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Assessment Interview Schedule

In most cases, only a brief drug assessment will be needed followed by a brief intervention if required. However, workers should consider a more comprehensive assessment where drug use is a primary or major presenting issue. Drug assessment should compliment the rest of a comprehensive psycho-social assessment.

The longer interview schedule is not intended to be covered in one session. Assessment should not be an interrogation. Assessment and reassessment is an intervention in its own right.

Both the client and counsellor will benefit from knowing the purpose of assessment. Boundaries of confidentiality, including statutory obligations of the worker, should be explained prior to assessment.

Other useful information is available at Assessment Index.


Brief (initial) drug assessment

More detailed drug use assessment

Past Use

Current Use

Degree of dependence



Co-existing disorders


Signs of Safety

Stage of Change

Drug use goals

Helps and Hinders of Change

Any other issues or questions?

Other sources of information

Possible Specific Questions relating to problems of Liver, Lover, Livelihood and Law


Brief (initial) drug assessment:

Use screening instruments if available (e.g.AUDIT)

Can you tell me a little about your alcohol or other drug use?

Has this been a problem for you or your family? (Liver, Lover, Livelihood, Law)

Is there any relationship to your current issue?

What have you done, or are doing about your drug use? (If any other agencies or drug workers, seek written permission to contact these agencies/workers).

Would you like to deal with any of the issues raised?

Reflect issues back to client, incorporate into case management plan if required, further assessment/intervention if required (e.g. motivational interviewing, goal setting, self monitoring, provision of information, self-help manual, skills development, relapse prevention, referral).

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More detailed drug use assessment:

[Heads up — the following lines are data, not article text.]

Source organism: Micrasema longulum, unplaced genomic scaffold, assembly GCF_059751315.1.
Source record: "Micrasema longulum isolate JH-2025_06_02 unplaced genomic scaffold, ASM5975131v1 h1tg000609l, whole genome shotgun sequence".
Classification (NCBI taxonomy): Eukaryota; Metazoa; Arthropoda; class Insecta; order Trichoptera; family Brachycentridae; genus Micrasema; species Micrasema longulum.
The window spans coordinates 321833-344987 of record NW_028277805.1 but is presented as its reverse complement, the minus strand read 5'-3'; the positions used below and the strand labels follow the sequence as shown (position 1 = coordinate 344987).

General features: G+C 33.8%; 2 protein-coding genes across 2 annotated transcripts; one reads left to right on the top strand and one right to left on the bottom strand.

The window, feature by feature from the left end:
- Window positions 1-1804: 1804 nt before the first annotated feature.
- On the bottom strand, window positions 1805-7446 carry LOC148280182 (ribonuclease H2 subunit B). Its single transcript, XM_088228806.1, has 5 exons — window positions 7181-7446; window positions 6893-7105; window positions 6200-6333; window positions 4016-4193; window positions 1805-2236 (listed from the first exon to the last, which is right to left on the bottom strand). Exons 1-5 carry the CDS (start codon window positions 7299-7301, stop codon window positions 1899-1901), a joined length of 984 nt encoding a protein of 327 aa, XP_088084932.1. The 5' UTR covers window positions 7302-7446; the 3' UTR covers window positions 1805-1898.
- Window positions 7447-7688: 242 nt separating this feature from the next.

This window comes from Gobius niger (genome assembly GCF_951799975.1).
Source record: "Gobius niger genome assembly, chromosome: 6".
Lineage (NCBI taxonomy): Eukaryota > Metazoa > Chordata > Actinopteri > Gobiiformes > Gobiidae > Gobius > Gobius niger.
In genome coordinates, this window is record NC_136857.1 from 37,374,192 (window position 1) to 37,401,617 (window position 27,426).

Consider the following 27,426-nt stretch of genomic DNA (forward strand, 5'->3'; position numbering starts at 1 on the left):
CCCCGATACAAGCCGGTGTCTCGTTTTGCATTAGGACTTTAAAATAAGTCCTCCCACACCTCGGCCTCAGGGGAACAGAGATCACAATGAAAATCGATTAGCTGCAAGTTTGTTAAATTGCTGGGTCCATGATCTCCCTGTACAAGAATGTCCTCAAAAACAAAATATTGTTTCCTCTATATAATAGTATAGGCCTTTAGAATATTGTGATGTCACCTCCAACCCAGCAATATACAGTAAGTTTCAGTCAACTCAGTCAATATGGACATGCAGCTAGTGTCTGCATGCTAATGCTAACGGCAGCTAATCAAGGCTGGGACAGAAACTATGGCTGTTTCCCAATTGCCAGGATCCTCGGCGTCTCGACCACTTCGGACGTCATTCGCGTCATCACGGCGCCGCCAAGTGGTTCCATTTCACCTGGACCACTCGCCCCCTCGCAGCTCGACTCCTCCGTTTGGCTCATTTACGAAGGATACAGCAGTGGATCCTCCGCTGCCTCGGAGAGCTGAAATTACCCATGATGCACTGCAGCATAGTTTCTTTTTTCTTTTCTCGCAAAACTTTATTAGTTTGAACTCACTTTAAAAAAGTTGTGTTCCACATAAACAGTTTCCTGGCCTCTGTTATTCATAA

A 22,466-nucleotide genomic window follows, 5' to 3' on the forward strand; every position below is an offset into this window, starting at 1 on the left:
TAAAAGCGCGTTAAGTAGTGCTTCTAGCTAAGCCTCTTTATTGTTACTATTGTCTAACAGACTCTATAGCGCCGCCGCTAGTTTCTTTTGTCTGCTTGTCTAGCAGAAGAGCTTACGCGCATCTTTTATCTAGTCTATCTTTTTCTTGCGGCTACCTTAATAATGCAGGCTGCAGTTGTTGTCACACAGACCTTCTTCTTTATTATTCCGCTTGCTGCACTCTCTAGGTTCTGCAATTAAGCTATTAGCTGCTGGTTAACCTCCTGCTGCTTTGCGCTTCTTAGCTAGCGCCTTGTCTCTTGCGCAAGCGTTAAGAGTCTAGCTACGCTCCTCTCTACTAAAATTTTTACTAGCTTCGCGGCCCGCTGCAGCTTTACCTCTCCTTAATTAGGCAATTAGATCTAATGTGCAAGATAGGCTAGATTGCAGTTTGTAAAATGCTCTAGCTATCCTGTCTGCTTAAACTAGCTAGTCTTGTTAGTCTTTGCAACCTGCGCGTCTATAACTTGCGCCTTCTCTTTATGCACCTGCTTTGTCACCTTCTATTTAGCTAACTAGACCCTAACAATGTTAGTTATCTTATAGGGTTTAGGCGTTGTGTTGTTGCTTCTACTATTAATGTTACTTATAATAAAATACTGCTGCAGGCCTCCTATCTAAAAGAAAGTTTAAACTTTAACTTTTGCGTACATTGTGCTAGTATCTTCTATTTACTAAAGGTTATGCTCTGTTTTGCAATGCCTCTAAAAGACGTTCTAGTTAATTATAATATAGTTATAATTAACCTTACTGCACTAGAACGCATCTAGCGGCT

(if indicated by initial assessment that drug use is a primary reason for intervention - seek former assessments from other agencies if available)

Past Use

Starting from the beginning, can you tell me about your drug use?

When did drug use first become a problem?

Periods of controlled use or abstinence?

Previous drug treatment?

If injecting, ever shared equipment? Unprotected sex? Blood borne virus test? Immunisation against Hepatitis B?

Have any of these drugs been prescribed for you?

Any other history you think is important?

Current Use

What drug(s) are you currently using?

Any other prescribed medications?

Do you use these together or separately?

Describe your current drug use pattern. (i.e. daily, intermittent binge)

Assess the daily and weekly amounts used as well as during binge episodes

Describe a typical day to identify the sequence of events associated with drug use using open-ended questions.

What time do you normally have your first…?

With whom?

What triggers you to stop?

What triggers you to start?

Can you describe what's happening before you get intoxicated (high, stoned), what's happening when you are intoxicated, when you come down and in-between (including how you get your drug/s). Possibly draw the ups, downs and in-betweens graphically to illustrate what you mean)

How do these ups and downs relate to your presenting issue (state issue)?

Which drug/s are causing you the most problems? (if more than one drug used)

Self-monitoring can also be used to assess client's current drug use, as well as being a powerful intervention in its own right (requires motivation and literacy).  See Self-Help Material

Degree of dependence

(Use standardised questionnaires to measure dependence: See Screening or Jarvis, Tebbutt and Mattick (1995) Treatment Approaches for Alcohol and Drug Dependence An Introductory Guide Wiley Chichester pp 17 & 30-34)

Withdrawal Do you get any withdrawal symptoms or do you use to avoid withdrawal symptoms?

Tolerance Are you using more now for the same effect?

Compulsion Do you feel like you've lost control or have sudden urges and cravings to use which you can't resist?

Priority Do you find that your drug use has become one of (or the most) important aspect of your life?

Conflict Do you ever find yourself doing things around your drug use which you regret, but continue to do them anyway?


Drugs are most commonly used to enhance pleasure and avoid pain (pleasure seeking and trough avoiding). However, other functions can include feelings of power, source of income, friends, image, prestige and reputation enhancement, aids developmental separation from family of origin, draws attention, etc. Many of these will not be articulated by the client.

How does drug use help?

What do you like about your drug use?

What do you think would happen if you decreased or stopped your drug use?

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(further detail for problems given at Specific Questions of Liver, Lover, Livelihood and Law. Drug-related problems regarding child protection are at Risk Assessment Checklist for Parental Drug Use)